To bend a tube or pipe, you need a die that matches both the cross section of your work, and the bend radius.
Dies are available to purchase here: Edwards Pipe Bender
Edwards prominently displays a tube roller on the baner of its bender die page. Don't be confused; mHUB does not have the roller, and a roller is not likely what you are looking for unless you are making large diameter rings or segments.
You will see that there are hundreds of combinations available, and they are not cheap.
We have the following dies available in the shop.
- 1" diameter tube, 3" radius bend, 180 degrees max.
- 0.5" diameter tube, 2" radius bend, 180 degree max.
- 1.25" pipe, 4.5" radius bend, 180 degree bend max.
There is a lower limit on the bend radius in relation to the cross section diamenter and wall thickness. A rule of thumb is x3; a tube or pipe cannot be bent into a bend radius less than x3 its cross section diameter. A 1" tube cannot be bend into less than a 3" radius.
If you are interested in buying a die, contact the shop manager. mHUB gets a discount from Edwards. If the die is likely to be used by other mHUB members, we will consider contributing to the purchase. We have looked at machining dies, but have found that we lack the tooling and machines to make the process efficient.
Wood and plastic dies lack the strength to bend steel.
If you do not know the difference between pipe and tube, here's the skinny. Tube outside diameter equals (within a tolerance) the nominal size; One inch tube measures one inch on the outside. In most cases, solid rod can be bent with the same die that is specified for tube.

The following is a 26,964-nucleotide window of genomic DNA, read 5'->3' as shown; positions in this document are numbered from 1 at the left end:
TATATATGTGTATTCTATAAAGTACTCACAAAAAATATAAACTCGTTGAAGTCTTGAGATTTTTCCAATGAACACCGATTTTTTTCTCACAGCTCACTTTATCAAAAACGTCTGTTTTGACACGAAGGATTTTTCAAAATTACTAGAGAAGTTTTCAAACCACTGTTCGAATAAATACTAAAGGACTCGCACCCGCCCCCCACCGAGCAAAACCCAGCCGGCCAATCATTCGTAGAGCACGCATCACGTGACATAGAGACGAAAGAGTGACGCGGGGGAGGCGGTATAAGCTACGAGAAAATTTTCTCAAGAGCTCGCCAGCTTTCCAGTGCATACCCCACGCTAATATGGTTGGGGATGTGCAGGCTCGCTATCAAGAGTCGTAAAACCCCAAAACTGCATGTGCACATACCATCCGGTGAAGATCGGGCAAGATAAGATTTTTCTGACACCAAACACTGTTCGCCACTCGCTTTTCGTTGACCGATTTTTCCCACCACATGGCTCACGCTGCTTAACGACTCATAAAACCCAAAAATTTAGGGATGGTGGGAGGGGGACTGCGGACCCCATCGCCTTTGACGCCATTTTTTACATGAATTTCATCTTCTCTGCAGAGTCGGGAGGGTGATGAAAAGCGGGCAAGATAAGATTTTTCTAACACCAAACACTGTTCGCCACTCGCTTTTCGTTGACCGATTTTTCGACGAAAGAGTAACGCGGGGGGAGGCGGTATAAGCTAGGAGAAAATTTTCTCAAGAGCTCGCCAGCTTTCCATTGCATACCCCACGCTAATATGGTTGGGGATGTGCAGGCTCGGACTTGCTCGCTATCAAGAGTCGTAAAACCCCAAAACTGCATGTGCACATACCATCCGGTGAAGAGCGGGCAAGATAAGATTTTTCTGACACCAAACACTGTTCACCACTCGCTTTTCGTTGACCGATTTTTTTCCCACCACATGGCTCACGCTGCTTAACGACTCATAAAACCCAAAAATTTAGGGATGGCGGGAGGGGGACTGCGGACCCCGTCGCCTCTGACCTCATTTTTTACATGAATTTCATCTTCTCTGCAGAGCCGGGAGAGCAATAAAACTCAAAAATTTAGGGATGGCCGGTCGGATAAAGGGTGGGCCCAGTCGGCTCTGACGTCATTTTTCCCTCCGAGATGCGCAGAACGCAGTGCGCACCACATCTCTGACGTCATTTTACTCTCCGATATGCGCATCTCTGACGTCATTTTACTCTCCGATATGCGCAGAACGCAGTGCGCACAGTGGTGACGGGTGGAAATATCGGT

Pipe, in funny. Two inch nominal pipe is neither two inches on the ID or the OD. Not even close or consistantly off across different diameters. Don't try to internalize it, look up the actual OD. Pipe is arrtractive to use because it is cheap and commonly available.
To add to the confusion, bend radius can be expressed in inside radius ( the radius of the inside edge of the tube) or centerline radius (you know). Pipe dies are usually centerline radius, tubing are usually inside radius. If the description does not call out the type of radius, it ususally is inside radius. Watch out - I have found that the Edwards uses centerline radius almost always. And, some pipe dies are usable as the corresponding tube die.
If you think you can use a die that is close to your cross section or close to your bend radius, you are mistaken.
If you think you can straghten or unbend a little bit a bend piece: also, mistaken.
Bending is a learned art. Buy a couple lengths to allow for experimentation and learning.
When prototying, bend with extra length on both sides of the bend and trim after the bend. In production, use stops for consistancy.